Unified Interior Regions

Region 2: South Atlantic-Gulf (Includes Puerto Rico and the U.S. Virgin Islands)

Regions L2 Landing Page Tabs

Filter Total Items: 371
Date published: February 26, 2016
Status: Active

Predicting Vulnerability of Southeastern Sea Turtle Nesting Beaches to Climate Change

Climate change may reduce the suitability of nesting and foraging habitat used by federally threatened and endangered species, like the Loggerhead sea turtle.

Date published: February 26, 2016
Status: Active

Spatial Ecology of the American Crocodile (Crocodylus acutus) and American Alligator (Alligator mississippiensis) in the Greater Everglades

Satellite/GPS tags help USGS researchers understand the movements of American Alligators and American Crocodiles in the Greater Everglades.

Date published: February 25, 2016

Methylmercury Impacts to Reproduction in the Eastern Mosquitofish (Gambusia holbrooki)

USGS researchers investigate the effects of methylmercury contamination on reproduction of the Eastern mosquitofish, a common fish in South Florida.

Date published: February 3, 2016
Status: Completed

Southwest Georgia Agricultural Water Conservation and Metering Program

During 2008-2015, the U.S. Geological Survey investigated methods to estimate agricultural water use and growing season pumping rates through the analysis of water-meter data throughout southwest Georgia. Reports are available by year.

Go to the SW Georgia Agricultural Water Conservation and...

Date published: November 3, 2015
Status: Completed

Fish Slam 2015

November 3, 2015 – Five teams of fishery biologists from the U.S. Geological Survey (USGS), U.S. Fish and Wildlife Service (USFWS), Florida Fish and Wildlife Conservation Commission (FWC), the National Park Service (NPS), and Florida International University (FIU) sampled for non-native fishes in canals, ponds and ditches in and around the Plantation/Davie area of Broward County, FL.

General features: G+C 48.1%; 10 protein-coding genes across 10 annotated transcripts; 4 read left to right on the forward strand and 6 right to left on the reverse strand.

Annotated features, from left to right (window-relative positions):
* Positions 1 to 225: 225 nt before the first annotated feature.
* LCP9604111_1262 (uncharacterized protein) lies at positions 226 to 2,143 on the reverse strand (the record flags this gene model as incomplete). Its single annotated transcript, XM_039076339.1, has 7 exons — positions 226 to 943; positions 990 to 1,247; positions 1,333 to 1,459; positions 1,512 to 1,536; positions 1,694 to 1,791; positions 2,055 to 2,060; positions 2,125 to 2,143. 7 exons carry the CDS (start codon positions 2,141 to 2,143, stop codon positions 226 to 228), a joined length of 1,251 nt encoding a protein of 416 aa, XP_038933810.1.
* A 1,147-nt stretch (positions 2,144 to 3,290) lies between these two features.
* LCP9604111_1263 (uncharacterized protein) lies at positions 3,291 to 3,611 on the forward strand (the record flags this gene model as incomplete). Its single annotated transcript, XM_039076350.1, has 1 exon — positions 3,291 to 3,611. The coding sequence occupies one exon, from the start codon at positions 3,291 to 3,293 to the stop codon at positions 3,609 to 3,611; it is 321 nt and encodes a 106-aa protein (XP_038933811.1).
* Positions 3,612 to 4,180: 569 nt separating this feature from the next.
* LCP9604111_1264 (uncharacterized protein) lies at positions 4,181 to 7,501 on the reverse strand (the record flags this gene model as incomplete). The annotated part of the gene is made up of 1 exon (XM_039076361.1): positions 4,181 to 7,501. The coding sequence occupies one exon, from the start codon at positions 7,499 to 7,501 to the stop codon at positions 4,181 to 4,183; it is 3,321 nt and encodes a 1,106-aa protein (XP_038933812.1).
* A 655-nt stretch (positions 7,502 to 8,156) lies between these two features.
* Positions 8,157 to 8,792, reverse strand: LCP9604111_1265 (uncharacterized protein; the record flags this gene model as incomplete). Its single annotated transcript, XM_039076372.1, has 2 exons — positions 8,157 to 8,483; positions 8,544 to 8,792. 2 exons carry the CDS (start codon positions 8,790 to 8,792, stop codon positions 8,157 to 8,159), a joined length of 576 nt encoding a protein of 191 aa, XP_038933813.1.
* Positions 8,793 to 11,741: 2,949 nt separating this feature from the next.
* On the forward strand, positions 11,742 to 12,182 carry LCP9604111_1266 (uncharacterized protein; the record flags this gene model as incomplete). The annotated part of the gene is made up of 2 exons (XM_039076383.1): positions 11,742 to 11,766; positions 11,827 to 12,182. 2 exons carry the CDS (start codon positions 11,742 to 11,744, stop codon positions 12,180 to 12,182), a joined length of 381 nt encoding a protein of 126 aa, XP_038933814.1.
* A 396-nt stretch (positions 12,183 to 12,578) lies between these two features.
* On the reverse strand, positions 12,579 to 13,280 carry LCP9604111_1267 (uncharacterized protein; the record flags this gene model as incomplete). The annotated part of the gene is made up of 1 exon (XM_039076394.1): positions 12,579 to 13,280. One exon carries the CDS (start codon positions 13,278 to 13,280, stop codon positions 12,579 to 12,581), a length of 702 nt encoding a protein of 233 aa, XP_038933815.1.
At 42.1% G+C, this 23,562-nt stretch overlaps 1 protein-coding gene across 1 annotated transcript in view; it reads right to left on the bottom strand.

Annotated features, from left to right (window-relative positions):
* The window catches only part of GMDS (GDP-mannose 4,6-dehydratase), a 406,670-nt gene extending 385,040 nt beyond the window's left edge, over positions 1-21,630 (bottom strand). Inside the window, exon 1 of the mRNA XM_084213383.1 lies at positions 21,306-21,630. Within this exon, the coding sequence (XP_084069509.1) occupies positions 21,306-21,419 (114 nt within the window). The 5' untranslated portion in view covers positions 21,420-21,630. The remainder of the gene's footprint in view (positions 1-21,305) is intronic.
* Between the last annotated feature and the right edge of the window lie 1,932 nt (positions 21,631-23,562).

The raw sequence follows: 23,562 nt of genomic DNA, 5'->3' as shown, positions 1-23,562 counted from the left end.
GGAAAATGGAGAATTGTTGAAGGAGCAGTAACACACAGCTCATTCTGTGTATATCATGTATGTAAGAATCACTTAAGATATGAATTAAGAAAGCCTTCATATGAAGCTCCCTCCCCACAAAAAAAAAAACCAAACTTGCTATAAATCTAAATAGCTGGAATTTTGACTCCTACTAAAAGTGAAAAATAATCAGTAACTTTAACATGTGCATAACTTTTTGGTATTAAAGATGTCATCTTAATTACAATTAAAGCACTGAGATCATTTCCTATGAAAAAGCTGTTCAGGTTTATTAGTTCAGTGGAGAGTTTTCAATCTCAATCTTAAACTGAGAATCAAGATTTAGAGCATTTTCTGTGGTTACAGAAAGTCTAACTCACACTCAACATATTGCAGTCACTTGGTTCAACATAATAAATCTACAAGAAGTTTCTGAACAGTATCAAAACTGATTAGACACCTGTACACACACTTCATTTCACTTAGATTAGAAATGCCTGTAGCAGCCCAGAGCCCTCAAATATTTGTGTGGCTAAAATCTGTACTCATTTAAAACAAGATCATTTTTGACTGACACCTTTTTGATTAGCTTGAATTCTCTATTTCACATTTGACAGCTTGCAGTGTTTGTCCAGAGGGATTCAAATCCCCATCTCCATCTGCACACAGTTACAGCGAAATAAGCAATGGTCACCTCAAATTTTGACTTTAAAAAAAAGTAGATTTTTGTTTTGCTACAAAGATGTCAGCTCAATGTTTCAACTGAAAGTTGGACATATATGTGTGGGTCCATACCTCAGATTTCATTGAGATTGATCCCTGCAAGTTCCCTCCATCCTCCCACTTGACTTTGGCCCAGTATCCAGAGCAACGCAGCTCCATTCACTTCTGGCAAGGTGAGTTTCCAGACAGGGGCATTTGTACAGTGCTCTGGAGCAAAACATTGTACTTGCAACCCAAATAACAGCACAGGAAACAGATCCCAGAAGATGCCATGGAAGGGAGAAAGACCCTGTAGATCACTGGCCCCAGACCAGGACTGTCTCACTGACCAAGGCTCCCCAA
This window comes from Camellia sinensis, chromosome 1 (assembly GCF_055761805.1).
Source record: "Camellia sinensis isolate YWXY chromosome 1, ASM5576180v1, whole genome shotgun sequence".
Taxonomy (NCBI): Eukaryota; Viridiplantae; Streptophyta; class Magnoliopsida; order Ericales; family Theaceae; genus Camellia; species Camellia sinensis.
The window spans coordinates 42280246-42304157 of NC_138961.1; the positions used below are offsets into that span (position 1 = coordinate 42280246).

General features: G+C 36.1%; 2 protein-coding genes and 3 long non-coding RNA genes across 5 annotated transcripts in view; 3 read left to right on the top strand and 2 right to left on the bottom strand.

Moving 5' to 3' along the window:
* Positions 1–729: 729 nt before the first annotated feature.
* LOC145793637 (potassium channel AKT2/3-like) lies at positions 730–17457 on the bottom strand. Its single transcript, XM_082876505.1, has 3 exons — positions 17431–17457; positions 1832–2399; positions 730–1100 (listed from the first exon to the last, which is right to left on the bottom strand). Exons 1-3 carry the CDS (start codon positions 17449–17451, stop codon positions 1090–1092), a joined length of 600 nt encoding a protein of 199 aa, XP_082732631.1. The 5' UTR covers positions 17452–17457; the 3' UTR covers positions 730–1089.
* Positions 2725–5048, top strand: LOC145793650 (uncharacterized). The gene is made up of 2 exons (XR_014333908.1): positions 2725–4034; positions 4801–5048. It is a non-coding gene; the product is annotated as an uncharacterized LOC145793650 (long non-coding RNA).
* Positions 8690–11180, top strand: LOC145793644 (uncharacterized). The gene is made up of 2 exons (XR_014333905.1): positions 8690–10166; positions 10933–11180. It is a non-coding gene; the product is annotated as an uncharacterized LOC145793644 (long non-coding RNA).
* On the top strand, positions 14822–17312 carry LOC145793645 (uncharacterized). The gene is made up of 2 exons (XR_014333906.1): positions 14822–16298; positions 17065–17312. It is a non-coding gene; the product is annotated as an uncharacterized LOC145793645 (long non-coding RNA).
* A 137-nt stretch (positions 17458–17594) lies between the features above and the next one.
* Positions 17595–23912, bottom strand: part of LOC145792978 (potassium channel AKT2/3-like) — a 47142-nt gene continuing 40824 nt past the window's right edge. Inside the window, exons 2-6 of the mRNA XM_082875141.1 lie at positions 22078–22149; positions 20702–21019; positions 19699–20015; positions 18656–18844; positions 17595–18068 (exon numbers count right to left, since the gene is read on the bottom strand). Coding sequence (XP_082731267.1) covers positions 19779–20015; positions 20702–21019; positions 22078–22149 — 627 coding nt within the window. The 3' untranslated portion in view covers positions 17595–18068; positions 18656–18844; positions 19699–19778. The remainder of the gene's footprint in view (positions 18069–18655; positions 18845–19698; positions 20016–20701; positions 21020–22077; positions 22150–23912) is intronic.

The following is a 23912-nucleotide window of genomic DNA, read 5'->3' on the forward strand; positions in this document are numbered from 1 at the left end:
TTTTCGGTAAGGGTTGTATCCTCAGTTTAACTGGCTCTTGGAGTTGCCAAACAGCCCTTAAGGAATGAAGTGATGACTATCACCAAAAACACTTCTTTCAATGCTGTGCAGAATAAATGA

Date published: April 17, 2015
Status: Completed

Evaluating the Prevalence of the Amphibian Chytrid Fungus, Batrachochytrium dendrobatidis, in the Southeastern U.S.: Any Evidence of Disease-Related Population Declines?

Pathogens and infectious disease play a role in some recent species extinctions and are likely to impact biodiversity in the future. Environmental DNA - eDNA - is coupled with traditional amphibian sampling methods to determine the distribution and prevalence of the amphibian chytrid fungus, also known as Bd, in the southeastern US. 

Date published: April 17, 2015
Status: Completed

A Decision Support Tool for Repatriation of Aquatic Fauna: A Case Study Involving the Striped Newt (Notophthalmus perstriatus) at St. Marks National Wildlife Refuge, Florida

The Striped Newt is a small salamander found in xeric habitats (e.g., scrub, sandhill, dry flatwoods) of the lower coastal plain and northern peninsular Florida. Though once considered "common," they are currently a candidate species for federal listing. 

Date published: November 14, 2014
Status: Completed

Fish Slam 2014

On November 20, 2014, eight teams of fishery biologists from the U.S. Geological Survey (USGS), U.S. Fish and Wildlife Service (USFWS), Florida Fish and Wildlife Conservation Commission (FWC), U.S. National Park Service (NPS), and Florida International University (FIU) gathered for a one-day sampling event to collect non-native fishes from canals, ponds and ditches in Miami-Dade County, FL....

Date published: September 22, 2014
Status: Active

Mobile River Basin Study Design

The Mobile River Basin study is one of several NAWQA studies that began in Federal fiscal year 1997 (October 1996). Study planning and design, and analysis of existing data will be done during the first 2 years, which is consistent with all NAWQA studies. After the 2-year planning period, surface- and ground-water and biological data will be collected intensively for 3 years during a high-...

Date published: May 6, 2014
Status: Active

Adaptive Management for the Northern Bobwhite on the Babcock-Webb Wildlife Management Area

Based on field research conducted during 2002-2009, the bobwhite population on the Babcock-Webb Wildlife Management Area (WMA) in Southwest Florida is incapable of supporting desired levels of sport harvest.

Filter Total Items: 5,343
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Year Published: 2020

A comparison of the Trojan Y Chromosome strategy to harvesting models for eradication of nonnative species

The Trojan Y Chromosome strategy (TYC) is a promising eradication method for biological control of nonnative species. The strategy works by manipulating the sex ratio of a population through the introduction of supermales that guarantee male offspring. In the current study, we compare the TYC method with a pure harvesting strategy. We...

Lyu, Jingjing; Schofield, Pamela J.; Reaver, Kristen; Beauregard, Matthew; Parshad, Rana D.

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Year Published: 2020